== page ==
When I asked this question before I got nary a nibble. That means either the question was too weird to resonate with anyone out there, or I did not make it clear that there was a question there that I did not know the answer to. This will attempt to clarify things, so if I get no nibble on this one, I will chalk it up to weirdness.

My current project led me to construct signed graphs as follows. The resulting graph $\Gamma$ will be a connected, signed, undirected graph with finitely many edges, with parallel edges allowed, and loops allowed, but it will shortly be obvious that loops can be ignored. The construction proceeds by ordering (enumerating) the edges as $e_1$, $e_2$, $\ldots$, $e_n$, and the edges are thought of as being added one by one, starting with the empty graph. It is convenient to let $\Gamma_i$ be the subgraph consisting of the edges $e_1$ through $e_i$ and let $\Gamma_0$ be the graph with no edges. The sign of edge $e_i$ will be positive if and only if its endpoints have valences (degrees) of like parity in $\Gamma_{i-1}$. It is clear that the signs depend on the ordering of the edges.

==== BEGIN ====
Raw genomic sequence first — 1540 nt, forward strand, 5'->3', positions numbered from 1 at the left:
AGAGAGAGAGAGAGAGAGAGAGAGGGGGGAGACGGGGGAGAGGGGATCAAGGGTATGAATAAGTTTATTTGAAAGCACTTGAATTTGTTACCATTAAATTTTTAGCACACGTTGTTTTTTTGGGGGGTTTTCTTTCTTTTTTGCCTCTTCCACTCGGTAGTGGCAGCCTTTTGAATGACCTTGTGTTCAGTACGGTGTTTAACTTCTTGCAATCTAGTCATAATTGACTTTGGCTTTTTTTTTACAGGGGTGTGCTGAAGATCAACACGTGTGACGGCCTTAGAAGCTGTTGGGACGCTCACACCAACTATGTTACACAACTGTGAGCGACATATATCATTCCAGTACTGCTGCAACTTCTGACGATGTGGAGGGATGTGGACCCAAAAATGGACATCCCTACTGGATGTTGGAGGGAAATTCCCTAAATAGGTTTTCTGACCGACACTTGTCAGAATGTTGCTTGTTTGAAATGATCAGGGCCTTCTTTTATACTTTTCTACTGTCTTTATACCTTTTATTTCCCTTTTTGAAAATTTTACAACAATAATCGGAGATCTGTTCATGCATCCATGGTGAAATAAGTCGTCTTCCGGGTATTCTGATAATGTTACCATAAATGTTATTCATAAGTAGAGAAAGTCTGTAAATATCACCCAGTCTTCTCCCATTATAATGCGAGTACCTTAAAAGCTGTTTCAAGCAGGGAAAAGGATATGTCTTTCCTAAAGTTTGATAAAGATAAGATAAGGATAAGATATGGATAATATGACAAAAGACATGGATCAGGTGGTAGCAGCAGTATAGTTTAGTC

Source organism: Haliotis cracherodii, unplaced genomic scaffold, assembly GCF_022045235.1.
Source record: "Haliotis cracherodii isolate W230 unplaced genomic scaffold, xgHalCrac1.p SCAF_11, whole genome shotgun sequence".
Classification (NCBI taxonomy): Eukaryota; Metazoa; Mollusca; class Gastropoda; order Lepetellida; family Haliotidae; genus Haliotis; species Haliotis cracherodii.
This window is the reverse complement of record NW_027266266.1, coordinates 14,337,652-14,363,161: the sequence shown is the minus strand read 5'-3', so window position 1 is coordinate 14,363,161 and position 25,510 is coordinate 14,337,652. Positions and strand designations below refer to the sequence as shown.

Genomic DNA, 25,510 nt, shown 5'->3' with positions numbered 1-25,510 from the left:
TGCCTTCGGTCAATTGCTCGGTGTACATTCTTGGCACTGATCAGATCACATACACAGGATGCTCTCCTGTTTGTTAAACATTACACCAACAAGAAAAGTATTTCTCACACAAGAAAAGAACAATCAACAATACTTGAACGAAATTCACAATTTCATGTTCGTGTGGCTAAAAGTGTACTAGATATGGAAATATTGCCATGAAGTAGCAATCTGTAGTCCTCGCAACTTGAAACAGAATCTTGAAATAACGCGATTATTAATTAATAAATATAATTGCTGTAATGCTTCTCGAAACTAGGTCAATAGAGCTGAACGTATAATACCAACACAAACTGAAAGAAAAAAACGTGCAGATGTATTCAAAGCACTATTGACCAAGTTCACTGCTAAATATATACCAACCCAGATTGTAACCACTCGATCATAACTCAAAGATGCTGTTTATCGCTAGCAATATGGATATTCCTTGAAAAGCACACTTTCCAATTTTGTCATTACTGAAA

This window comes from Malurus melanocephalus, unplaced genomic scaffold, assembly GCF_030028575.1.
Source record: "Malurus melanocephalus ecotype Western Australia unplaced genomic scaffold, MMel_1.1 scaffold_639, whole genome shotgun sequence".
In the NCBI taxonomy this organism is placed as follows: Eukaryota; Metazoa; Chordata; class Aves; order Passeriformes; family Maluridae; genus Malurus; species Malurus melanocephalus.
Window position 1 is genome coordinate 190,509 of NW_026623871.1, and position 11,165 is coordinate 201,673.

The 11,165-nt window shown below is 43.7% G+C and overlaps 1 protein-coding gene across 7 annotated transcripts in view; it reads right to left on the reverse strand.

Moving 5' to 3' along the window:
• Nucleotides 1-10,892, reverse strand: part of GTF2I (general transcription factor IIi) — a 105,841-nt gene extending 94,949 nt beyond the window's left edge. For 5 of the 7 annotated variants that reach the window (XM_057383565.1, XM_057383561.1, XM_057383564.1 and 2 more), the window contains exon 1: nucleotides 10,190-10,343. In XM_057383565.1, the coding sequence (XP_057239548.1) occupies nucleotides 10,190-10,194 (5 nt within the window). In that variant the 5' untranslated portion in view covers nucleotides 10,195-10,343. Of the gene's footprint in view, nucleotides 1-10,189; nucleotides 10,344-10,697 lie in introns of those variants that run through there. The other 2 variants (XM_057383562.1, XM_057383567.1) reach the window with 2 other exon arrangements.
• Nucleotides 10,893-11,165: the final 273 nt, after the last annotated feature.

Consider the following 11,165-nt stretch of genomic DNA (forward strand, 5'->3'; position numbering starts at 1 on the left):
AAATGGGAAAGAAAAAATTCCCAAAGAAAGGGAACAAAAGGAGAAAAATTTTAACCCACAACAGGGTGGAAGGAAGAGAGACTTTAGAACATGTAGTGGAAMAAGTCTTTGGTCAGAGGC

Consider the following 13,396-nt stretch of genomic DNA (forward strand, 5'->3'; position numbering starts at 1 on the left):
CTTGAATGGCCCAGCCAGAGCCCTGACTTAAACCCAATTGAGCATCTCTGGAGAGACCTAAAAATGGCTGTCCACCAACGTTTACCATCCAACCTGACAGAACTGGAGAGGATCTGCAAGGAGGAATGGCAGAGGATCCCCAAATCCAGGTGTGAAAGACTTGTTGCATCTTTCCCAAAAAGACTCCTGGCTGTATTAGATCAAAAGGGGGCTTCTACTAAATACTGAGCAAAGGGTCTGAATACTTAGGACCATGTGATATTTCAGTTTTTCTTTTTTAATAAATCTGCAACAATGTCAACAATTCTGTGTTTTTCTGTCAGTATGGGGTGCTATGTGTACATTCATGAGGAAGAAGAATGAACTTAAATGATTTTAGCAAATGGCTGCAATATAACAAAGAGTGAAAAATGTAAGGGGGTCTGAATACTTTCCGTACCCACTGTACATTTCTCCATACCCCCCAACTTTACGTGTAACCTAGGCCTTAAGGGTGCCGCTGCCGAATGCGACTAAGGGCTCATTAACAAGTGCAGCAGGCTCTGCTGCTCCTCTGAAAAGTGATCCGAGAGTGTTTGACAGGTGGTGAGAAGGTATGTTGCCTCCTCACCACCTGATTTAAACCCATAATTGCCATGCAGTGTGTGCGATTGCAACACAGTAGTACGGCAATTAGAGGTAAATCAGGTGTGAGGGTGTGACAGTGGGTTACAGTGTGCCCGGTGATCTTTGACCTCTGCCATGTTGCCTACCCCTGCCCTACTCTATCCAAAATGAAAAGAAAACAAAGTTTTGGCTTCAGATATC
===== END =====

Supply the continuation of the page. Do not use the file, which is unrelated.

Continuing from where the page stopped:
What is important in the construction is whether the result is balanced (every closed walk passes over an even number of negative edges).

Boundaries of polygons are easy to analyze, and the result depends only on the parity of the number of edges and is independent of the ordering. So far, experiment with pen and paper seems to hint that with every other graph, the outcome depends heavily on the edge ordering and that both balanced and unbalanced can occur. Some take a bit of experimenting to get a balanced outcome. Unbalanced outcomes are easy. Are there other graphs where the outcome is independent of the ordering of the edges?

Does anyone have any insight?